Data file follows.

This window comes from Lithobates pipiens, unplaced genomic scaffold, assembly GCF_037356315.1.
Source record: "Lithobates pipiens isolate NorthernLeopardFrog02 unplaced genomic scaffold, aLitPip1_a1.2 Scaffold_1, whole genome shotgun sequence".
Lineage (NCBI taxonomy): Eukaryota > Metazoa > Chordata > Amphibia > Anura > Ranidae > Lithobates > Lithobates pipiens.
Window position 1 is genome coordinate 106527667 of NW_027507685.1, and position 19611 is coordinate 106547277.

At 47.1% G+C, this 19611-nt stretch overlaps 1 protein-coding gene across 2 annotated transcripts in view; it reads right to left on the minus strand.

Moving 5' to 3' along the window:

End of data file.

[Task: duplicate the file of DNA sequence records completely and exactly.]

This window comes from Lithobates pipiens, unplaced genomic scaffold, assembly GCF_037356315.1.
Source record: "Lithobates pipiens isolate NorthernLeopardFrog02 unplaced genomic scaffold, aLitPip1_a1.2 Scaffold_1, whole genome shotgun sequence".
Lineage (NCBI taxonomy): Eukaryota > Metazoa > Chordata > Amphibia > Anura > Ranidae > Lithobates > Lithobates pipiens.
Window position 1 is genome coordinate 106527667 of NW_027507685.1, and position 19611 is coordinate 106547277.

At 47.1% G+C, this 19611-nt stretch overlaps 1 protein-coding gene across 2 annotated transcripts in view; it reads right to left on the minus strand.

Moving 5' to 3' along the window: